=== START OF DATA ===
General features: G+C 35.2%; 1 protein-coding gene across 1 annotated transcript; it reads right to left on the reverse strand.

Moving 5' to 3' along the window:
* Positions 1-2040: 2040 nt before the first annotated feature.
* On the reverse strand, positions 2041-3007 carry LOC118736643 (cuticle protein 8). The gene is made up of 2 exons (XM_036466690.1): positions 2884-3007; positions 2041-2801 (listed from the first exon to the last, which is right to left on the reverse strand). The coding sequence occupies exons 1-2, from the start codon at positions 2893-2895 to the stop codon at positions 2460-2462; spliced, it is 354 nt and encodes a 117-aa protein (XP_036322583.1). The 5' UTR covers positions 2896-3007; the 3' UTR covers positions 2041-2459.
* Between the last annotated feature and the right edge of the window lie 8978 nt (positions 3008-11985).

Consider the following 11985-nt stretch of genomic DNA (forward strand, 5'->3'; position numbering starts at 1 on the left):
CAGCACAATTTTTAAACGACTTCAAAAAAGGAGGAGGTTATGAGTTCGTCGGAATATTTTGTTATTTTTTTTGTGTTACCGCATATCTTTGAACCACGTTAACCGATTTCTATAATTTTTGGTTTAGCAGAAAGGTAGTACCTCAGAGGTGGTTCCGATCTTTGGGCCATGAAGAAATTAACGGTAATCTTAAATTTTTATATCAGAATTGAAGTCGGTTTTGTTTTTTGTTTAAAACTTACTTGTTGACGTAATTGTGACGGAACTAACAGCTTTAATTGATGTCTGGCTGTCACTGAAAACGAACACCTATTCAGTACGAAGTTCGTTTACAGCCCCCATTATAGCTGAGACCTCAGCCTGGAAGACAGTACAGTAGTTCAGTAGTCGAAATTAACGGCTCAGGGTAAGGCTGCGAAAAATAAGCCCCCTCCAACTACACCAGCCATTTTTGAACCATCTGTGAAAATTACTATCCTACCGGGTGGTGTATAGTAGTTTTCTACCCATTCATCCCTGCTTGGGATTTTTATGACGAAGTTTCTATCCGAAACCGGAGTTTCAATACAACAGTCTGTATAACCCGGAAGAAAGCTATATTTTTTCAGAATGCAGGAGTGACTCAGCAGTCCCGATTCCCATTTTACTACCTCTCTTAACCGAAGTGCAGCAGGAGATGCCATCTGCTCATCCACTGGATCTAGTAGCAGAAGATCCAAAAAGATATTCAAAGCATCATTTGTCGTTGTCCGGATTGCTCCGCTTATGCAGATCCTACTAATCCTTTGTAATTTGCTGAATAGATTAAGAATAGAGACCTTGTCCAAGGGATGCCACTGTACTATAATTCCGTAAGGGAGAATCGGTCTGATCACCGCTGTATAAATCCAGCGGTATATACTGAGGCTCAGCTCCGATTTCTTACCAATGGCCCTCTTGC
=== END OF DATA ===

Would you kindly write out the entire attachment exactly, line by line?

General features: G+C 35.2%; 1 protein-coding gene across 1 annotated transcript; it reads right to left on the reverse strand.

Moving 5' to 3' along the window:
* Positions 1-2040: 2040 nt before the first annotated feature.
* On the reverse strand, positions 2041-3007 carry LOC118736643 (cuticle protein 8). The gene is made up of 2 exons (XM_036466690.1): positions 2884-3007; positions 2041-2801 (listed from the first exon to the last, which is right to left on the reverse strand). The coding sequence occupies exons 1-2, from the start codon at positions 2893-2895 to the stop codon at positions 2460-2462; spliced, it is 354 nt and encodes a 117-aa protein (XP_036322583.1). The 5' UTR covers positions 2896-3007; the 3' UTR covers positions 2041-2459.
* Between the last annotated feature and the right edge of the window lie 8978 nt (positions 3008-11985).

Consider the following 11985-nt stretch of genomic DNA (forward strand, 5'->3'; position numbering starts at 1 on the left):
CAGCACAATTTTTAAACGACTTCAAAAAAGGAGGAGGTTATGAGTTCGTCGGAATATTTTGTTATTTTTTTTGTGTTACCGCATATCTTTGAACCACGTTAACCGATTTCTATAATTTTTGGTTTAGCAGAAAGGTAGTACCTCAGAGGTGGTTCCGATCTTTGGGCCATGAAGAAATTAACGGTAATCTTAAATTTTTATATCAGAATTGAAGTCGGTTTTGTTTTTTGTTTAAAACTTACTTGTTGACGTAATTGTGACGGAACTAACAGCTTTAATTGATGTCTGGCTGTCACTGAAAACGAACACCTATTCAGTACGAAGTTCGTTTACAGCCCCCATTATAGCTGAGACCTCAGCCTGGAAGACAGTACAGTAGTTCAGTAGTCGAAATTAACGGCTCAGGGTAAGGCTGCGAAAAATAAGCCCCCTCCAACTACACCAGCCATTTTTGAACCATCTGTGAAAATTACTATCCTACCGGGTGGTGTATAGTAGTTTTCTACCCATTCATCCCTGCTTGGGATTTTTATGACGAAGTTTCTATCCGAAACCGGAGTTTCAATACAACAGTCTGTATAACCCGGAAGAAAGCTATATTTTTTCAGAATGCAGGAGTGACTCAGCAGTCCCGATTCCCATTTTACTACCTCTCTTAACCGAAGTGCAGCAGGAGATGCCATCTGCTCATCCACTGGATCTAGTAGCAGAAGATCCAAAAAGATATTCAAAGCATCATTTGTCGTTGTCCGGATTGCTCCGCTTATGCAGATCCTACTAATCCTTTGTAATTTGCTGAATAGATTAAGAATAGAGACCTTGTCCAAGGGATGCCACTGTACTATAATTCCGTAAGGGAGAATCGGTCTGATCACCGCTGTATAAATCCAGCGGTATATACTGAGGCTCAGCTCCGATTTCTTACCAATGGCCCTCTTGC